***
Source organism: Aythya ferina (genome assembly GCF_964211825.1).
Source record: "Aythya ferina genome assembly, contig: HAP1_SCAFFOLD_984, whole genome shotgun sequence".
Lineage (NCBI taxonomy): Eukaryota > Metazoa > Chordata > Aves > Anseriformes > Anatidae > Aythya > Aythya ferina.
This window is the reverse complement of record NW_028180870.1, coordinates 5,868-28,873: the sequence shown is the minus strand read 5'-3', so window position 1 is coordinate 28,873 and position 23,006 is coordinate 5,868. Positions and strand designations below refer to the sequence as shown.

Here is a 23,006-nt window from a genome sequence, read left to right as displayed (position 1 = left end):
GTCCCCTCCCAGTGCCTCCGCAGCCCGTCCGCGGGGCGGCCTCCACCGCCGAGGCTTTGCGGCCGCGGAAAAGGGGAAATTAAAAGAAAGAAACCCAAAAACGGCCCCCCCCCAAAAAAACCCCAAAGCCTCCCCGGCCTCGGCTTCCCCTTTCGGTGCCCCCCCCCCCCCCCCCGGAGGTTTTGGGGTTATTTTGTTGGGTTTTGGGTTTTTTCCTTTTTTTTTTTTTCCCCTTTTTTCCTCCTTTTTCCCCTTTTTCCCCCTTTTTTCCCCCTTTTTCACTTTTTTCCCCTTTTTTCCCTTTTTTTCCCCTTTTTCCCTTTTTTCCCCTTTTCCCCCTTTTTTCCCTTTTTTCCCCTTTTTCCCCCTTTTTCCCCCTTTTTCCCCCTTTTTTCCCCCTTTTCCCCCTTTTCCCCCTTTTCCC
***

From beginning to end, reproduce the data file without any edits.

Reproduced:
Source organism: Aythya ferina (genome assembly GCF_964211825.1).
Source record: "Aythya ferina genome assembly, contig: HAP1_SCAFFOLD_984, whole genome shotgun sequence".
Lineage (NCBI taxonomy): Eukaryota > Metazoa > Chordata > Aves > Anseriformes > Anatidae > Aythya > Aythya ferina.
This window is the reverse complement of record NW_028180870.1, coordinates 5,868-28,873: the sequence shown is the minus strand read 5'-3', so window position 1 is coordinate 28,873 and position 23,006 is coordinate 5,868. Positions and strand designations below refer to the sequence as shown.

Here is a 23,006-nt window from a genome sequence, read left to right as displayed (position 1 = left end):
GTCCCCTCCCAGTGCCTCCGCAGCCCGTCCGCGGGGCGGCCTCCACCGCCGAGGCTTTGCGGCCGCGGAAAAGGGGAAATTAAAAGAAAGAAACCCAAAAACGGCCCCCCCCCAAAAAAACCCCAAAGCCTCCCCGGCCTCGGCTTCCCCTTTCGGTGCCCCCCCCCCCCCCCCCGGAGGTTTTGGGGTTATTTTGTTGGGTTTTGGGTTTTTTCCTTTTTTTTTTTTTCCCCTTTTTTCCTCCTTTTTCCCCTTTTTCCCCCTTTTTTCCCCCTTTTTCACTTTTTTCCCCTTTTTTCCCTTTTTTTCCCCTTTTTCCCTTTTTTCCCCTTTTCCCCCTTTTTTCCCTTTTTTCCCCTTTTTCCCCCTTTTTCCCCCTTTTTCCCCCTTTTTTCCCCCTTTTCCCCCTTTTCCCCCTTTTCCC